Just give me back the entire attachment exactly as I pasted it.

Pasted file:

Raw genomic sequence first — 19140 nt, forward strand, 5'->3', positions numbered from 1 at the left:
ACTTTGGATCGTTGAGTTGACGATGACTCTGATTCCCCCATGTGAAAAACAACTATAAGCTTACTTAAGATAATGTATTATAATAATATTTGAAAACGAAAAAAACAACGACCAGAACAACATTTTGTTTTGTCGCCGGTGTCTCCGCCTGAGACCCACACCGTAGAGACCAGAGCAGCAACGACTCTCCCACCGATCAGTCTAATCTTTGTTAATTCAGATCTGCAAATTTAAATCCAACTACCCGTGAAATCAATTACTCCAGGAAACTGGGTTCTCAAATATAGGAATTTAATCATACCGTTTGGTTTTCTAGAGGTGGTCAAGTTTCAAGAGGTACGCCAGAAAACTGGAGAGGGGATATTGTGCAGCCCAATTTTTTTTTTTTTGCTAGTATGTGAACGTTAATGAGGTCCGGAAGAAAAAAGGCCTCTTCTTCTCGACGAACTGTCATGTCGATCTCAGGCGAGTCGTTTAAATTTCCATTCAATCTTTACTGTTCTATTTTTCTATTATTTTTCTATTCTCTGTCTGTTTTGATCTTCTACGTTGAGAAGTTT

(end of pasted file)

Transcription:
Raw genomic sequence first — 19140 nt, forward strand, 5'->3', positions numbered from 1 at the left:
ACTTTGGATCGTTGAGTTGACGATGACTCTGATTCCCCCATGTGAAAAACAACTATAAGCTTACTTAAGATAATGTATTATAATAATATTTGAAAACGAAAAAAACAACGACCAGAACAACATTTTGTTTTGTCGCCGGTGTCTCCGCCTGAGACCCACACCGTAGAGACCAGAGCAGCAACGACTCTCCCACCGATCAGTCTAATCTTTGTTAATTCAGATCTGCAAATTTAAATCCAACTACCCGTGAAATCAATTACTCCAGGAAACTGGGTTCTCAAATATAGGAATTTAATCATACCGTTTGGTTTTCTAGAGGTGGTCAAGTTTCAAGAGGTACGCCAGAAAACTGGAGAGGGGATATTGTGCAGCCCAATTTTTTTTTTTTTGCTAGTATGTGAACGTTAATGAGGTCCGGAAGAAAAAAGGCCTCTTCTTCTCGACGAACTGTCATGTCGATCTCAGGCGAGTCGTTTAAATTTCCATTCAATCTTTACTGTTCTATTTTTCTATTATTTTTCTATTCTCTGTCTGTTTTGATCTTCTACGTTGAGAAGTTT